It was the summer of 89 and I was in my second year of college doing my B.Com. I was working for my father in New Delhi. He had a factory where we made cast iron machine parts. A few years ago the government had set quota's for the pig iron used for casting. The criteria for quota was whatever quantity had been bought during the previous months. It was the start of the shortages, black market and bureaucratic interference in the business which was already very difficult to conduct. There were dozens of inspectors from various departments and they had be paid-off or you could forget about doing any business. There were so many ridiculous laws that it was impossible to comply with them even if you wanted to.
One of my jobs was to check with the local govt. office if our quota of pig iron had come. I had to go to the office which was on the outskirts of the city on my puny scooter between rashly driven trucks since nobody would tell you anything on the phone even if you somehow got through. One time I went their consecutively for three days , stood outside the office (no place to sit and during summer it can reach 44 deg. C/111 F.) and still had no news of our iron. Since there were no mobile phones at that time and no payphones around I had to beg some official to let me use his phone to make a call.
The staff was indifferent at best of times and outright hostile at other times. All the offices were dull, dusty, drab, dreary and every time you entered one your heart sank a little at the prospect of dealing with people who didn't even bother to look at you and were deliberately dismissive. If you persisted they would snap at you like a rabid dog and it was almost physically painful when you had be very polite and use deferential tone even when you wanted scream at them and ask them if they were human before grinding there faces in the pile of dusty files in front of him.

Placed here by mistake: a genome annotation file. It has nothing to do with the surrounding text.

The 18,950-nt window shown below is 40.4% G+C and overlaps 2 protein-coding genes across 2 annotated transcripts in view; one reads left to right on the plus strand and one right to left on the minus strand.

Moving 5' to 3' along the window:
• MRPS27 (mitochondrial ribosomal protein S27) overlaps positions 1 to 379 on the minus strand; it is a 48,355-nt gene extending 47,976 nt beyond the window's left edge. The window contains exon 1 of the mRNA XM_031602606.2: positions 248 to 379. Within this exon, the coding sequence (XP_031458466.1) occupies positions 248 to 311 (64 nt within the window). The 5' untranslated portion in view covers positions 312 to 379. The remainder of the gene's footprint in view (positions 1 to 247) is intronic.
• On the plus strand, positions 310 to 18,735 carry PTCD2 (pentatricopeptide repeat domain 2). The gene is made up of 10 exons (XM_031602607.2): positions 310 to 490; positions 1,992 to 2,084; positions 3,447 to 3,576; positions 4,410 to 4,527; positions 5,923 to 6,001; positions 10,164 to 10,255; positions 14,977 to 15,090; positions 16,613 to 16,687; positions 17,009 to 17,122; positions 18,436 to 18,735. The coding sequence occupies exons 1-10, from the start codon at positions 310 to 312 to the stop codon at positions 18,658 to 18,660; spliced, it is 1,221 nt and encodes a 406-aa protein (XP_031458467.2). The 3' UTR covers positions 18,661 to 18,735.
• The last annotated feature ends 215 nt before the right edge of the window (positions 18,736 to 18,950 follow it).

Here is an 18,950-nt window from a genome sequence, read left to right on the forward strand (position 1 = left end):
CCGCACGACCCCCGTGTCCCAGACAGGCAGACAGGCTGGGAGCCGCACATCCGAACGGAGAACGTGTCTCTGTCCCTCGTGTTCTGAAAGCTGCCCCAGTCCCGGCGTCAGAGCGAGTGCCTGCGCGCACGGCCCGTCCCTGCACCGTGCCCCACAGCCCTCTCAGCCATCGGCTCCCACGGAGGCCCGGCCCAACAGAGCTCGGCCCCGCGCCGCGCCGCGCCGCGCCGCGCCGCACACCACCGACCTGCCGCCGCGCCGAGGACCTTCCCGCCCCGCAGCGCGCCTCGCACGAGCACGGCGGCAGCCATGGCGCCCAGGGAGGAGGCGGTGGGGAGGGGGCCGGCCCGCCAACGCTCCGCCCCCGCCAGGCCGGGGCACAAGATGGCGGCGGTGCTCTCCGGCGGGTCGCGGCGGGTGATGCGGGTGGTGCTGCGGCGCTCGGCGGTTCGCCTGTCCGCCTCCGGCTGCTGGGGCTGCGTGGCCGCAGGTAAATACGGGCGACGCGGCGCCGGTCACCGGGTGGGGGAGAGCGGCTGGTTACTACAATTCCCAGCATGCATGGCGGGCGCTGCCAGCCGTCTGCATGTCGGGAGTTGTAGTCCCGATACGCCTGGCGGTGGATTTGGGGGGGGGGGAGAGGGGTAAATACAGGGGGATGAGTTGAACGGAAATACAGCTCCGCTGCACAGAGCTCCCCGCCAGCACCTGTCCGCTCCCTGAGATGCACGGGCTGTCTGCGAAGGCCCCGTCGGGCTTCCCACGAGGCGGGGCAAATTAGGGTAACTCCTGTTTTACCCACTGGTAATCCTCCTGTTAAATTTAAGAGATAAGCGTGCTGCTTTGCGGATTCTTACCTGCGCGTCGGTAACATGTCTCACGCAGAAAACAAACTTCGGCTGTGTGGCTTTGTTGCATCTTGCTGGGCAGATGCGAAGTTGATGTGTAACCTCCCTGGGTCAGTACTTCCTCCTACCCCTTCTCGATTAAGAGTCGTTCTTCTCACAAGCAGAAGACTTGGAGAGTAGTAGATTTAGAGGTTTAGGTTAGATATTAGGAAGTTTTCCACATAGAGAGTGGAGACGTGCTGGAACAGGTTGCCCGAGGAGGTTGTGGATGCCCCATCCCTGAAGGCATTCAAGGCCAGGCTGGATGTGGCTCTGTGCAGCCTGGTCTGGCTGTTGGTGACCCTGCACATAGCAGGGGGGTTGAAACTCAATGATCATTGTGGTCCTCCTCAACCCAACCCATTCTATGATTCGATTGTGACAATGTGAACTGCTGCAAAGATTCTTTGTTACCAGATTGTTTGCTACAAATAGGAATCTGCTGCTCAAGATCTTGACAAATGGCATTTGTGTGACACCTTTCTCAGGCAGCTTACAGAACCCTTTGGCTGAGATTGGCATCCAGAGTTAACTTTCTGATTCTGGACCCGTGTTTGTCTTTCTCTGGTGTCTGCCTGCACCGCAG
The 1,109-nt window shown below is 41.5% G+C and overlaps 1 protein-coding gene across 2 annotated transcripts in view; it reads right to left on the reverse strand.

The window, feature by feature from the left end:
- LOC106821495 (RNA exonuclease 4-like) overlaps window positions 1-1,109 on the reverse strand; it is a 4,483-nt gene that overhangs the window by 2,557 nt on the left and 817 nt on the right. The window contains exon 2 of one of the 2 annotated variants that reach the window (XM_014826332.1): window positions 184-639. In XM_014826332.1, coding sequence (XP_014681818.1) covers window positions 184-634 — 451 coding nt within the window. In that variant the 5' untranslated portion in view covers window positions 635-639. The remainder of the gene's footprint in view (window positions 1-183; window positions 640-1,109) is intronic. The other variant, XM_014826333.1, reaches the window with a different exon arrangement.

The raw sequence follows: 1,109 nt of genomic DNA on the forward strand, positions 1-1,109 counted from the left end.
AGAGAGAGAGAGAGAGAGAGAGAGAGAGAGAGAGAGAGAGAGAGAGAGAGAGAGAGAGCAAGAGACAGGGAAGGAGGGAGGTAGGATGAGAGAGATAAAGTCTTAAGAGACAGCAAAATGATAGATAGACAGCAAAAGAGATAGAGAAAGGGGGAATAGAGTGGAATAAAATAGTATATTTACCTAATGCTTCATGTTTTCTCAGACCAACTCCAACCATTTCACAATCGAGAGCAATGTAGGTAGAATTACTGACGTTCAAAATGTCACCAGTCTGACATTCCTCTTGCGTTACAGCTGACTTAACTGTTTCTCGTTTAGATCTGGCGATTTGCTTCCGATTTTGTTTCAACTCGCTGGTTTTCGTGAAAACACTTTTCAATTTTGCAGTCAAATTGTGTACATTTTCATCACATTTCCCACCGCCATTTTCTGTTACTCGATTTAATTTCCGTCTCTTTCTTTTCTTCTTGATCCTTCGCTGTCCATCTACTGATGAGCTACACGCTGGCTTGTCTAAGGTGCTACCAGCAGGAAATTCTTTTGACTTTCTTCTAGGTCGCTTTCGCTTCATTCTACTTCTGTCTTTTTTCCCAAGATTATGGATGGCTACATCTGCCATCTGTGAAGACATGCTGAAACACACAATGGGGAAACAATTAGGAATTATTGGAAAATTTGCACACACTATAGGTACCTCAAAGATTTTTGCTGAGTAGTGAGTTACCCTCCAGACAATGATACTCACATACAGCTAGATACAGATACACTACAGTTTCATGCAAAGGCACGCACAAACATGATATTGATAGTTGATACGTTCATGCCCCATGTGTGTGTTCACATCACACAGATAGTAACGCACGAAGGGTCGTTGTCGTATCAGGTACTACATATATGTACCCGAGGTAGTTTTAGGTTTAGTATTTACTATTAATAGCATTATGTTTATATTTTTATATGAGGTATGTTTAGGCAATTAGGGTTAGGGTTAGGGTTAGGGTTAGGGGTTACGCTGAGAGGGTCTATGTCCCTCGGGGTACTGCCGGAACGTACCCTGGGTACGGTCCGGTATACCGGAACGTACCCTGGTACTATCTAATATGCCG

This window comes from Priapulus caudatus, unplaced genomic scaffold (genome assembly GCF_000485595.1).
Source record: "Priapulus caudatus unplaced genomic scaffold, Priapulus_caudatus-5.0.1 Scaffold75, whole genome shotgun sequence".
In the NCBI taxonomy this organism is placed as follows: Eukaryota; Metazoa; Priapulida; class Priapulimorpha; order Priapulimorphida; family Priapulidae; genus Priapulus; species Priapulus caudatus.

Sometimes I wish I could have made a virtual tour of the whole experience for the benefit of those people who want more regulation, more interference and remind them of those days. As such we are hardly out of the license and inspector raj and some people want to drag us back to those evil times.
I wish I could tell people in America that I had lived through the worst case scenarios portrayed in "Atlas shrugged" by Ayn Rand. A society which mocks and denigrates the achievements of it's producers is not a pleasant place to live in. I dreaded the days when some new teacher would ask kids about their fathers profession and I kid you not when I say that after saying my father was a businessman I would see contempt and in one particular case downright hostility. This one teacher got on my case and constantly taunted me by saying why did I have study since my father was a big businessman I didn't have to worry about making a living anyway.
I wonder about America's capacity for more abuse. Is Obama going to be the last straw? Is he going to turn people away from socialist idea's by proving their futility and failure. With Santelli's rant on CNBC getting widespread support and a lot of resistance to the bailout I would say Americans are not ready to throw in the towel and surrender meekly. With core of objectivist activists leading the way their is still hope for the greatest country in the world. And don't forget people like me who are American at heart (born in the wrong place) who will do there best to keep it that way.